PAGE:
What will Europe look like after coronavirus?

, by Théo Boucart, translated by Tiffany Williams

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What will Europe look like after coronavirus?

The Covid-19 pandemic has revealed the extent to which our world has become an arena of shifting power relations. To avoid sinking into insignificance, the EU must position itself in crucial areas - such as the rule of law, public health, and the protection of biodiversity -, and at the same time, demand a new, global approach to government.

What a time to be alive. The world has never been so rich and interconnected. Throughout the past fourty years, globalisation has lifted historic numbers of people out of poverty, particularly in East Asia and Latin America, but also some cities in Africa and South Asia. However, this same globalisation is responsible for an explosion of inequalities, economic and social dumping that is causing immense suffering in European and North American societies, and climate disruption that is increasingly out of control. In short, the prerogative of under-regulated neoliberal capitalism is a permanent state of crisis.

Much of the media has reminded us of this. The word “crisis” has a fascinating etymology: a negative connotation originating from the medieval Latin ‘crisis’, meaning “violent and brutal manifestation of a disease”, but also with a more neutral Greek origin, ‘krisis’ (itself coming from the verb ‘krinein’, which means ‘judgement’ or ‘decision’). In other words, a crisis is a stage of development that requires a decision, which will in turn have a major impact on what comes after it. The financial crisis of 2007-8 offered us an opportunity to radically reshape the international economic model. We sided with the status quo, however, and we are paying the price.

The current pandemic of Covid-19, the disease that comes from the coronavirus Sars-Cov-2, seems to be therefore a crisis in every sense of the word. Europe and the world will never be completely the same again after this pandemic, which has already caused thousands of deaths. Covid-19, which originated in China but has now spread across almost the entire world, is exposing the nature of our globalised world, ravaged by social and environmental strife. This crisis gives us a chance to take a new path, and avoid sinking into the abyss never to escape.

As we wait ‘to change the world’, let’s consider the main lessons to be learned from this global crisis.

Authoritarianism facing the pandemic

One of the most significant consequences has been to the geopolitical order. Is Covid-19 going to reshuffle the cards in the game of international power? Just a few weeks ago, China was the epicentre of the disease and seemed on the brink of economic paralysis, but now it is recovering, slowly and carefully (a second wave of infections is far from unlikely). Some in Europe, like the Czech Prime Minister Andrej Babiš, have praised China’s draconian measures for controlling the virus. Measures implemented by a dictatorship, which mercilessly represses all forms of opposition, as shown by the detention of hundreds of people for posting or sharing information online (according to the Chinese NGO Chinese Human Rights Defenders).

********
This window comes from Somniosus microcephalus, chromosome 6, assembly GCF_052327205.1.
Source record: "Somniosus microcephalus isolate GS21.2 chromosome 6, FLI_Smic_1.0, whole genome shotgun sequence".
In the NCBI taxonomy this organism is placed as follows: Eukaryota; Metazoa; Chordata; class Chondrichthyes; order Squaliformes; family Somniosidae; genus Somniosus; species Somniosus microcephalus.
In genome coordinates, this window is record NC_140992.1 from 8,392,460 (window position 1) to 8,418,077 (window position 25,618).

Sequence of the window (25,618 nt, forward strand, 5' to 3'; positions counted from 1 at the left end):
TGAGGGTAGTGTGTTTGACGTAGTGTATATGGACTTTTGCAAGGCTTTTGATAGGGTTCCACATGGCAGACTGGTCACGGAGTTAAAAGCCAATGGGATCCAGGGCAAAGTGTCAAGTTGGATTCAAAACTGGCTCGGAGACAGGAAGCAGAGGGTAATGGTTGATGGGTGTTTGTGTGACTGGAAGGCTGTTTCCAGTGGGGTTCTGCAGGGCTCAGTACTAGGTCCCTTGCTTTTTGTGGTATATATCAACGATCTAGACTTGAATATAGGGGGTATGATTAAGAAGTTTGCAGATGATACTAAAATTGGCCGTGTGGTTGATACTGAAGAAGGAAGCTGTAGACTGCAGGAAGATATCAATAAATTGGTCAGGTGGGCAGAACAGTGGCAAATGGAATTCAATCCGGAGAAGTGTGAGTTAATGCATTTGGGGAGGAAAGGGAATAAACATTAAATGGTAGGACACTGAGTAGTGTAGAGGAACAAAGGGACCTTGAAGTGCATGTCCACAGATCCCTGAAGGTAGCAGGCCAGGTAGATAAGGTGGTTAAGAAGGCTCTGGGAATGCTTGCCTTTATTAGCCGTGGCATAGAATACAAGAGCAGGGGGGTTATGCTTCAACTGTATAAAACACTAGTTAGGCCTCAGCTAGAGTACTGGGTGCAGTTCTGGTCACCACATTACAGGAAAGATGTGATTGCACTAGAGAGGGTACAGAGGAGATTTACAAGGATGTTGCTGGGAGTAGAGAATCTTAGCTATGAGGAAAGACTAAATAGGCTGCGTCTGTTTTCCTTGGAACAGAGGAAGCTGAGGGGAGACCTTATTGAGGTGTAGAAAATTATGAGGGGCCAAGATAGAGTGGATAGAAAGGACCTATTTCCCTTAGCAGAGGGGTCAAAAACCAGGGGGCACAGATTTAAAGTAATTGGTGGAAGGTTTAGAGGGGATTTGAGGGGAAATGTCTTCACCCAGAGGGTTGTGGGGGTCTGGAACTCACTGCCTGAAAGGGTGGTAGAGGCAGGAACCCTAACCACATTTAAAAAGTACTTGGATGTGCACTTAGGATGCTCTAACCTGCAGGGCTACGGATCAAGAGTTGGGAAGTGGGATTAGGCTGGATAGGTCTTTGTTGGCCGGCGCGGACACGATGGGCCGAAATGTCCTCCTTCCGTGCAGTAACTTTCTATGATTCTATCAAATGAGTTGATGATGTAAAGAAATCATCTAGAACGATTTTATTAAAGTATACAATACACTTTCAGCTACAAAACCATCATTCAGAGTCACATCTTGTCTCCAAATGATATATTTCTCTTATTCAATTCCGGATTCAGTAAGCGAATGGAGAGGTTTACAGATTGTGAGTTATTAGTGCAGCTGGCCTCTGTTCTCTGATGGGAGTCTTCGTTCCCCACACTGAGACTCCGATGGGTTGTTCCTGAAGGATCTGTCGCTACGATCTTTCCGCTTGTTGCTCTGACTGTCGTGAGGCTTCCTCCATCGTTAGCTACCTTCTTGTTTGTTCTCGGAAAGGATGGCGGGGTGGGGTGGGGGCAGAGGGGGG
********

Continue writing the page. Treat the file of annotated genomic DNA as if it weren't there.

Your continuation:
While the situation there is still unclear (it appears restrictions are being lifted, though one district in the centre of the country was placed in lockdown measures on 31st March due to fears of a second wave), China is deploying an aggressive campaign in an attempt to rewrite history: China is coming to save the world, and contain the pandemic which, what’s more, did not even come from their country. Although sending millions of masks abroad is laudable, it is important to remember that a significant number of them do not meet European standards. In addition, suspicions continue to grow over the possibility that China may have significantly underestimated the death toll of the pandemic.

And the fact is, it’s working: who is still talking about the Hong Kong protests, or the oppression of the Uyghurs and Tibetans? Russia did not hesitate to follow suit and organised shipments of aid to Italy. Another gesture of contempt towards a European Union which is said to be much too divided (although its competences in the field of public health are very limited, it has still demonstrated a great ability to adapt, notably with the instrument rescEU and especially the SURE plan).

First lesson: authoritarian leaders cannot be trusted, whether they be very intelligent or wholly oblivious. While Russia and China orchestrate meticulously designed propaganda campaigns, Donald Trump and Jair Bolsonaro are sinking into ever more grotesque buffoonery. The President of the United States is demonstrating his abysmal incompetence while his country becomes one of the global centres of the pandemic, while the Brazilian president disparages scientists’ appeals for increased caution.

Coronavirus and the biodiversity crisis

A second line of thought brings us to the relationship between epidemics and the conservation of biodiversity. There is at this time no scientifically proven direct correlation between the spread of coronavirus and the environmental crisis, even though some studies have indicated the role of atmospheric pollution in the epidemic. Some have nonetheless spoken up about deforestation as an aggravating factor. One of them is Laurence Tubiana, a public face of the fight against the environmental crisis if ever there was one, as she was an ambassador in negotiations at COP21 in 2015. In an interview with the newspaper Ouest-France, the environmental economist called for the world to “learn from” the pandemic, and recalled a UNEP (United Nations Environment Programme) study which concluded that 31% of epidemics, like Ebola or Zika, were linked to deforestation. In fact, cutting down biodiversity reserves brings humans and wildlife closer together, facilitating the transmission of viruses and other harmful bacteria.